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Ramone memoir reveals charming, grumpy punk icon
Linda Ramone, the widow of the late punk guitarist Johnny Ramone, poses next to a statue in his likeness, after unveiling it during a ceremony at Hollywood Forever Cemetery in Los Angeles, California, January 14, 2005.
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Analysis & Opinion
Marilyn Manson… and Johnny Depp?
By John McCrank
NEW YORK |
Mon May 7, 2012 3:09pm EDT
NEW YORK (Reuters) - Johnny Ramone, guitarist for seminal punk band the Ramones, pioneered a fast, no-nonsense sound that made him one of the most influential guitarists of all time.
"Commando: the Autobiography of Johnny Ramone," released nearly 8 years after Ramone, born John Cummings, died of prostate cancer at age 55, reads like a Ramones song: short and to the point, but with plenty of color to keep things interesting.
The book, recently published by Abrams Image, was written from a series of interviews Ramone gave in the final years of his life for the purposes of a memoir.
"He wanted to have his last words because he knew he was dying and he was always kind of a misunderstood character," Ramone's wife, Linda Cummings Ramone, said in an interview.
Linda enlisted author and former Black Flag singer, Henry Rollins, as well as her manager, John Cafiero, to put together the 176-page book, which is peppered with photos and collected memorabilia.
The result is a raw telling of Ramone's life story, from a blue collar New York upbringing playing baseball and roughing up neighborhood kids, to early Ramones gigs with Blondie and The Talking Heads at punk-rock bastion venue CBGBs.
It also sheds light on the ongoing tensions that took place within the band, and his more than 20-year romance with Linda, who once dated his former friend and bandmate Joey Ramone.
"When I left Joey to go with Johnny, it was intense, because nobody wanted the band to break up. The band was always first," Linda said.
"Joey and Johnny didn't talk. Did I have something to do with it? Well, yeah, of course, a bit, but musically Joey and Johnny were growing apart. That was more the tension in the band," she added, citing a 1994 Christmas card shown in the book that Joey sent Johnny, a gesture Linda said showed how those tensions had thawed toward the end.
Other parts of the book detail Ramone's thoughts on his famously brash personality, his sometimes meticulous nature and musical inspirations.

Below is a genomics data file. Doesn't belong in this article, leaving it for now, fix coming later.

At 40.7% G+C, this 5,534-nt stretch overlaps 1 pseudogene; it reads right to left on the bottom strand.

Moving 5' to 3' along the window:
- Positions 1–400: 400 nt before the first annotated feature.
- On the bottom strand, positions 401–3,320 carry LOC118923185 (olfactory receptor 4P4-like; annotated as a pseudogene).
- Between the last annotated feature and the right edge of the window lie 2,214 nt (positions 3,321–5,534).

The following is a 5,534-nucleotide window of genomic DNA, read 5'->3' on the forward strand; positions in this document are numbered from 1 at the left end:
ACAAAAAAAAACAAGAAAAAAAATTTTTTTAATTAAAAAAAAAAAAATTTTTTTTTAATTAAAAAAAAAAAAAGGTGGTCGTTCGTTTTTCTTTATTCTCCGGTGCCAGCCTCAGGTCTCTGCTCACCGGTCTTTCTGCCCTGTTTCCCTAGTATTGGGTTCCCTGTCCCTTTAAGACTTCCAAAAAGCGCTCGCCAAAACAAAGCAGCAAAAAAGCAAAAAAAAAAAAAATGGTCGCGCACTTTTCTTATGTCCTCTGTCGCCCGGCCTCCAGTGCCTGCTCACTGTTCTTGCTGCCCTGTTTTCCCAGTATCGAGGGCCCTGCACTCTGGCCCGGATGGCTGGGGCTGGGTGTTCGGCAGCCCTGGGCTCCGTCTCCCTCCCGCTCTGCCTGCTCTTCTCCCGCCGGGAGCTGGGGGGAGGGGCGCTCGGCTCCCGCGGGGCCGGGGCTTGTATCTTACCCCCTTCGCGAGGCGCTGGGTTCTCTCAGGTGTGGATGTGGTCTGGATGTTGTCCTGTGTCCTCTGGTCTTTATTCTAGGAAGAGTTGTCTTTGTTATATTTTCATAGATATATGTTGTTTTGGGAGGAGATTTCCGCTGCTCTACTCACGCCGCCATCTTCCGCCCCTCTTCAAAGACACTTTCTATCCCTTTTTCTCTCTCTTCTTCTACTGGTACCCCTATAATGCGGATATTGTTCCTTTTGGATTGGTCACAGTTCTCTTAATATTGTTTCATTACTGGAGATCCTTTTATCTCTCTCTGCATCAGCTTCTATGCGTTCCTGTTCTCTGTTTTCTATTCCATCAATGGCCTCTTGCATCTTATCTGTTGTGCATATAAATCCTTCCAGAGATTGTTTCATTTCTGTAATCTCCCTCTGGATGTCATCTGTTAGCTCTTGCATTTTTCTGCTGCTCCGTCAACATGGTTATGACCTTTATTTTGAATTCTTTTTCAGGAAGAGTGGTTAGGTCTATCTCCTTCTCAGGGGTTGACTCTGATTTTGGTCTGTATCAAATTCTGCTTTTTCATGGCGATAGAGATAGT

While Ramone described himself in the book as an angry person for much of his life, beginning as "the terror of the neighborhood," he also lets on that his favorite place on earth was Disney World, and when he listened to music, chances were he was listening to Bing Crosby, Frank Sinatra, or Elvis.
He was also a fastidious saver and was planning for retirement even before the first Ramones show in 1974. Following the band's last performance, in 1996 at the Hollywood Palace, the Ramones were making more money than when they were together, having established fans around the world.
One of those fans was Metallica guitarist Kirk Hammett. He said he first heard the Ramones in 1977 when he was 14 years old and Ramones standards "Sheena is Punk Rocker," "Rockaway Beach," and "Blitzkrieg Bop" all played on the radio within a week.
"I was hooked," he told Reuters, adding that Ramones had an enormous impact on the way he plays guitar.
Hammett first met Ramone in 1986 at a comic book convention and the two later became close friends. He said he asked Ramone why it was he always down-picked, rather than strumming the guitar in a typical up-and-down style. Ramone, who was self-taught, said it was just to keep time.
"I thought to myself, 'Wow, something as simple as that was the basis of his style that went on to create the basis of punk rock and heavy metal'."
Other fans and friends included Pearl Jam frontman Eddie Vedder, seen in 'Commando' wearing the wig Ramone had made when he was receiving radiation treatment, and Lisa Marie Presley, who ensured Ramone was the best man at her wedding to Nicolas Cage.
Presley told Reuters in an interview that Ramone, who had an Elvis-themed room in his house long before she took him to visit Graceland, played a major role in her life.
"He had a paternal thing with me. He was looking out for me," she said in an interview, describing Ramone as "grumpy, but charming."
Much of "Commando" shows Ramone living and breathing his band, which took its name from a pseudonym, Ramon, that Paul McCartney once used.
Even after the band called it quits, it was not until singer Joey Ramone, born Jeff Hyman, died of lymphoma in 2001, that Johnny Ramone, No. 16 on Rolling Stone magazine's list of the top 100 greatest guitarists of all time, really knew it was over.
Bassist Dee Dee Ramone, born Douglas Colvin, died the following year of a heroin overdose. That was around the time when Johnny Ramone, who was himself battling the cancer that would take his life, was working on what would become "Commando."
Helped by the little black books that he filled throughout his career with the details of every Ramones show - all 2,263 of them - Ramone opened up the past, from punching out Sex Pistols manager Malcolm McLaren, to the challenge of working with gun-totting producer Phil Spector, to touring the world.
"It's exactly how Johnny would want it," said Linda. "It's like a Ramones show. Boom, boom, boom."
(Editing by Christine Kearney)
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